Remember, I wrote a post recently about a developer buying the Clews and Strawbridge site and wanting to plunk down yet more god damn apartments on Route 30 and in East Whiteland?
So that screenshot you see above is the letter that the developer is dropping by the businesses on Route 30 in East Whiteland seeking support. Well, I shouldn’t say the developer personally because then you would see him and his vanity plate on his car… nope he’s sending minions.
I just love developer minions, don’t you?
This means that we need to keep writing East Whiteland Township and keep voicing our opinion, and going to meetings. Because if they thought getting their rezoning and everything was a done deal, they wouldn’t be sending minions would they?
I am also including the rotting historic farmhouse with a fabulous probably rotting barn behind it at 310 Lancaster Avenue in Frazer (East Whiteland Township) which I have been writing about for years (like the Joseph Price house at 401 Clover Mill Road at the corner of South Whitford in Exton, West Whiteland Township.) 310 Lancaster Avenue is the Clews & Strawbridge property, which if I recall my research correctly is three parcels under the same entity name.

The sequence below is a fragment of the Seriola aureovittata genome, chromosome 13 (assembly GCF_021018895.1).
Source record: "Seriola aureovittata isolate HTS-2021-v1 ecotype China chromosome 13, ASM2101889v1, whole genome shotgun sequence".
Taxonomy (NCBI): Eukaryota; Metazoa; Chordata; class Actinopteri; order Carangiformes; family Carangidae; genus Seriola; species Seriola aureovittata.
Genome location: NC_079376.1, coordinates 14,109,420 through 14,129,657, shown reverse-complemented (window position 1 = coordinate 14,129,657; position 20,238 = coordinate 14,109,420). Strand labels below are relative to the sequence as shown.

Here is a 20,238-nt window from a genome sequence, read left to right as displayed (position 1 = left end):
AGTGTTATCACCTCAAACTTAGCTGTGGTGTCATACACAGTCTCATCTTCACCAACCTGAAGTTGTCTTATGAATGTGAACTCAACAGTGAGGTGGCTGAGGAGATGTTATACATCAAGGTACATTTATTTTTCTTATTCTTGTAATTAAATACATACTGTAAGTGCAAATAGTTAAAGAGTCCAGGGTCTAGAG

What is interesting about the Clews and Strawbridge property is I found a website today for self storage units there. I hope the storage is an inside the historic farmhouse given its dilapidated condition.
What I don’t understand with this location like the other two in this post is why people can’t take care of them? Why the demolition by neglect? And these are hardly the only examples in Chester County, either.
The Joseph Price House at 401 Clover Mill Road is so sad. That is a magnificent property, and it appears to be on still buy two old men in Ambler. I think at least one of them used to live around maybe? I also know they have had offers for that property for restoration/preservation but in this case it’s demolition by neglect meets greed isn’t it?
Today it looks like some kind of cheap roofing material was being thrown up to cover the holes in the roof and some of the porch roof. So is that because they’re trying to sell it or is there actually still a tenant/caretaker living there? There used to be but the more it deteriorated, people just wondered but Loch Aerie had a caretaker living there as that was rotting up until the end. And Loch Aerie is a prime example that restoration and a viable adaptive reuse is entirely possible. Loch Aerie went from a proverbial lump of coal for decades to a glittering diamond.